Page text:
I am a self-professed project-a-holic.
I have completed five 365 day photo projects (two of all self-portraits!) and I am in the midst of my sixth year of taking a photograph every day.
I love the final product of having a complete record of a whole year. Looking back over all the happenings, big and small, through that span of time is such a treasure.
At the beginning of 2016, I decided that I wanted to take a leap and, in addition to my one-photo-a-day project, complete a one-second-a-day video project. That’s right, one second of video everyday for a year.
I have been intrigued by one-second-a-day projects for a couple of years now. I started delving into DSLR video in 2012, and at that time I discovered this amazing one-second project from 2012. The idea stayed in my head, and I decided that 2016 was the year. I started filming at least one second of video a day on January 1st and I am still going strong.
There is a 1 Second Everyday app that you can get for your mobile phone, which makes this sort of project a snap. But, I decided that I wanted to use DSLR footage, so in order to stay on top of the editing process throughout the year, I made a plan to put my clips together a month at a time, making twelve mini films. At the end of the year, I will put the twelve mini films together into one epic film of footage from every single day of 2016.
I started my plan in January, and I could not be more thrilled with the results. At the end of every month, I am so excited to put my clips together. Seeing the story of the past thirty days in thirty seconds is just magic.
And the truly awesome part about this project: IT IS SO EASY. I encourage all of you to switch your DSLRs to video mode and join in!
Here are the steps to making your own one-second-a-day film.
1. Shoot some video
I have a reminder in my planner to shoot one second everyday. Don’t overthink this part. The awesome thing about one second of video is that IT IS OVER IN ONE SECOND. So if you have some lame clips, don’t sweat it. They zoom by. Don’t forget to include little mundane details, like pouring your much-needed morning coffee, or tying your three year old’s shoe – all those little details will mean so much to you years from now when you are watching this video. I also like to include seasonal footage, like rain or snow or Christmas lights or autumn leaves falling. These clips really help to convey the passage of time throughout the film.
2. Organize your clips
I make a collection in Lightroom every month for all of my video clips taken throughout that month. Then I go through all the clips at the end of the month, pick my favorite clip from each day, and drag them into their own “One Second – <month>” collection.
3. Color grade the footage
This is totally optional, but did you know you can process your video clips in a similar manner to your photos in Lightroom? You use the Library module, and although you don’t have quite as much control as you do with editing photos, you can do quite a bit! I created my own tone curve preset and use that on all my clips for my one-second project. With color grading video, I really believe that less is more, so go easy and get your footage as right as possible in camera. You don’t have as much leeway, especially with exposure, as you do with photographs. If you have to adjust your clip too much it starts to really de-grade the quality of the footage. Here is a good tutorial about using Lightroom to color grade.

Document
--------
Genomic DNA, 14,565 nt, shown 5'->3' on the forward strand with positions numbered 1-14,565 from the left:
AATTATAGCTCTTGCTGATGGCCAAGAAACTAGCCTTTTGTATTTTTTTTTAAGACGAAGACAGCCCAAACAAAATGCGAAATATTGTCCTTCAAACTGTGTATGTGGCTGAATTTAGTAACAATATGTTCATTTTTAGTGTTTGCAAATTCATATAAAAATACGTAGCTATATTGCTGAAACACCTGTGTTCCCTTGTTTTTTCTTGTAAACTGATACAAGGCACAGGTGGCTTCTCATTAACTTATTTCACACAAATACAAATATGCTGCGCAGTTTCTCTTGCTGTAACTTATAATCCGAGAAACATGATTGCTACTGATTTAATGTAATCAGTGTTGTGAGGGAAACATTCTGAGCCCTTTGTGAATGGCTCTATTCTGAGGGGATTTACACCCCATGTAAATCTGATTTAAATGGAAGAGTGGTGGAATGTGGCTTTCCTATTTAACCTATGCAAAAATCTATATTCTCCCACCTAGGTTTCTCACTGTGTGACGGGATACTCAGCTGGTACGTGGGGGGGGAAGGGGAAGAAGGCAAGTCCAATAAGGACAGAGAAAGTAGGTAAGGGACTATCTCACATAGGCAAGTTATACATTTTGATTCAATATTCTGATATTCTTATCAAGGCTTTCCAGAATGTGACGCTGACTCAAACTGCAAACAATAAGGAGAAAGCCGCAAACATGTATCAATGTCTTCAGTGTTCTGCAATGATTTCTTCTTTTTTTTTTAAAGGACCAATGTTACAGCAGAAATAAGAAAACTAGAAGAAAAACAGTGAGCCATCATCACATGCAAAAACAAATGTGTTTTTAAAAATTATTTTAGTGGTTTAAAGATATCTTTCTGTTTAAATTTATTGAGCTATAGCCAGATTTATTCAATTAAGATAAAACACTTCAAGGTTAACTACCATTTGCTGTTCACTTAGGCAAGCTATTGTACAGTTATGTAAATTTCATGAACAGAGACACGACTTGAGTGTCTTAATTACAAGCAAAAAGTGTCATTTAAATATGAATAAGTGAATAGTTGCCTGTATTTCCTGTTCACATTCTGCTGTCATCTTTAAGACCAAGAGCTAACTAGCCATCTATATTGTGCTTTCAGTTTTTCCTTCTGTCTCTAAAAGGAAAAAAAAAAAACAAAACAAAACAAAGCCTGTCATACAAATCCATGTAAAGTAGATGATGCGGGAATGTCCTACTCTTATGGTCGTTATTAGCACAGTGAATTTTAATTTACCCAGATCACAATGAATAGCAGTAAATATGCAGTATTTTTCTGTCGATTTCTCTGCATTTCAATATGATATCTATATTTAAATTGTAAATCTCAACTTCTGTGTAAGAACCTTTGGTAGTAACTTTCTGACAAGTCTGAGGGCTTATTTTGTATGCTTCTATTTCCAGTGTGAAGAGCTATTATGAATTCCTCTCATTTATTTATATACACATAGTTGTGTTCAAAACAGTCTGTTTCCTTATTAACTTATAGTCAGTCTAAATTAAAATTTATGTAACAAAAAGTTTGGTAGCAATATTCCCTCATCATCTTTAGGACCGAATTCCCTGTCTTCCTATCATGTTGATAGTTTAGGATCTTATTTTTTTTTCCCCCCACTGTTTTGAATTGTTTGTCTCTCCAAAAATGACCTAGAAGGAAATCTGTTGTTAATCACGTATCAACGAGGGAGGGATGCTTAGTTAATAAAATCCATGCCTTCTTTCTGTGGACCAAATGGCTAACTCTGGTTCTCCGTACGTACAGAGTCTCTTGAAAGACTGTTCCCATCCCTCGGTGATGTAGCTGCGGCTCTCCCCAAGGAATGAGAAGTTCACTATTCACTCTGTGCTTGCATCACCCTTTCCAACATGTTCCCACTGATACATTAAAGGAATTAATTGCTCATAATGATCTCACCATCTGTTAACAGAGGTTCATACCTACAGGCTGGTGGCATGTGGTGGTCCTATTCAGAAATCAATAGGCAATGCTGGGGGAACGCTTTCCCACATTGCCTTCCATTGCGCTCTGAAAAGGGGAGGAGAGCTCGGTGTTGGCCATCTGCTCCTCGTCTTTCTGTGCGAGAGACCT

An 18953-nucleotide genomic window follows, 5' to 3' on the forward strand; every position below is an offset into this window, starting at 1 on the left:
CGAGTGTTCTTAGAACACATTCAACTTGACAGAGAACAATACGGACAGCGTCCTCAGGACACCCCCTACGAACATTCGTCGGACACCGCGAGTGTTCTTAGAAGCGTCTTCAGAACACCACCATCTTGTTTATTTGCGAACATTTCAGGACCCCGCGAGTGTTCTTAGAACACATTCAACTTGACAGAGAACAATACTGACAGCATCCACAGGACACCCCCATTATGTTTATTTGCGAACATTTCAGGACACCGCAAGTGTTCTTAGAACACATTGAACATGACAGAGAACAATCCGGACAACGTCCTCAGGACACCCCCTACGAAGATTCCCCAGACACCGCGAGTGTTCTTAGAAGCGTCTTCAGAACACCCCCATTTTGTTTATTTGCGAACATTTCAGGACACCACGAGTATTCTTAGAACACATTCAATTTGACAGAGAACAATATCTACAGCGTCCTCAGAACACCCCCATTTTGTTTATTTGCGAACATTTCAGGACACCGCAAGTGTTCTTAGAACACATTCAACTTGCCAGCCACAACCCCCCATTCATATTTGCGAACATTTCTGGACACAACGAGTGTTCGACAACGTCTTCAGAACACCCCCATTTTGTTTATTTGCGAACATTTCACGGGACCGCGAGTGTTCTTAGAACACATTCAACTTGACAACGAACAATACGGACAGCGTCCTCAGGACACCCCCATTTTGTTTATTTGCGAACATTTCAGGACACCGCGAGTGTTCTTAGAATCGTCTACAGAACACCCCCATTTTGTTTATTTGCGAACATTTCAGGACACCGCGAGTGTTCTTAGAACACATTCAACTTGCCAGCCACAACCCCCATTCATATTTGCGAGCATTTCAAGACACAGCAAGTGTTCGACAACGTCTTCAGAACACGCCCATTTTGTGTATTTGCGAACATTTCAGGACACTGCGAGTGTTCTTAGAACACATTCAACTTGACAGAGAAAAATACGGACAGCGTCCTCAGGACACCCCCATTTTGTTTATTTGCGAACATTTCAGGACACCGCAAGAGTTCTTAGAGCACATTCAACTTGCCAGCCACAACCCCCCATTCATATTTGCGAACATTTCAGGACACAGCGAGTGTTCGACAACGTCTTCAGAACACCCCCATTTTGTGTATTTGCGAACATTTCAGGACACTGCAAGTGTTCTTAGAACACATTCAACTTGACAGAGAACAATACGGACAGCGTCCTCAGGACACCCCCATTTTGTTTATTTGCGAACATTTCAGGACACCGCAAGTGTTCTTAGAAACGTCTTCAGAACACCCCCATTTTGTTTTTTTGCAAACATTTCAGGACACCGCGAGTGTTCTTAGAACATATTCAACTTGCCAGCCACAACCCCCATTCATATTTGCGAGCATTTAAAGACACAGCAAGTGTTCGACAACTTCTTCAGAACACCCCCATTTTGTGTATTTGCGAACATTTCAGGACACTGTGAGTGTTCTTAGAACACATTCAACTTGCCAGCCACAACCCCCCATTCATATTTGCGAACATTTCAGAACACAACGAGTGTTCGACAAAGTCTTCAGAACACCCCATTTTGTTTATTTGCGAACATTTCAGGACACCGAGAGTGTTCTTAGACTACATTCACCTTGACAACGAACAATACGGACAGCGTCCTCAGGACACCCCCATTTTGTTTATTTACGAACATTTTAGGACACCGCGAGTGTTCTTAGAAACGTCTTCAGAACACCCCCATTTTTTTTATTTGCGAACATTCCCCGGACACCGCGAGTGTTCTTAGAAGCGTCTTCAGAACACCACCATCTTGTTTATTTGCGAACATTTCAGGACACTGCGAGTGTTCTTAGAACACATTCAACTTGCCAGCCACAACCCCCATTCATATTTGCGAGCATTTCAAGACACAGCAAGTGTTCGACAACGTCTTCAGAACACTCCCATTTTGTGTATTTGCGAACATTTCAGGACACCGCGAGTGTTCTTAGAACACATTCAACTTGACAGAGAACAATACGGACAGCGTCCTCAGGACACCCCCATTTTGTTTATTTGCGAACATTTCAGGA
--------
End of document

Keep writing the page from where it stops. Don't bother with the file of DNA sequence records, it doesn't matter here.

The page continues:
4. Pick a song
I found a song I loved at the beginning of the year that was six-and-a-half minutes long – long enough for my 366 seconds of video, plus a title and credits. If you plan on sharing your video via social media, you must license your music. There are many music-licensing sites out there; my favorites are Music Bed, Triple Scoop Music, and SongFreedom. For personal films, I love the Vimeo music store, where you can license songs for personal use for $1.99.
5. Put the footage together in your video editor
I use Final Cut Pro (FCPX), but you could easily do this in iMovie or another video editor. I import my folder of color graded clips to FCPX, pick which one second of each clip I want to use, drag the clips into the project timeline, add the music and titles, and I’m done for the month! I am usually a stickler for editing to the beat of the music, but since this is a strictly “one second” project, I ignore the music beats. It’s kind of freeing!
Once I completed my January film, I made things even easier for myself the next month. I duplicated my January film, deleting the clips, but leaving the titles and credits, dropped in my February clips, changed the title card to “February,” and moved the audio track so that the February film started where the January film ended. DONE.
6. Make a master project file
After I completed January’s film, I made another duplication of that project and labeled it “Master – 2016”. When the February film was completed, I copied and pasted all the clips from the February film timeline into the master film timeline after the January clips. I do the same thing every month. This means that at present my year-long film is already over halfway complete! No editing madness at the end of the year!
Upload the film to Vimeo, share on Facebook AND Instagram (how cool is it that you can now share up to 60 seconds on IG???) and shout from the rooftops to all your friends about how AWESOME this project is!
The monthly process, from organizing clips to color grading them to putting them together, takes me an hour and a half TOPS. I’m telling you, this project is SO EASY.
Along with being easy, it is, in all seriousness, my favorite personal project ever. I get teary every month seeing the life of my family captured on video. I am so looking forward to the year-end complete, epic film of our 2016.
I may film one second a day forever.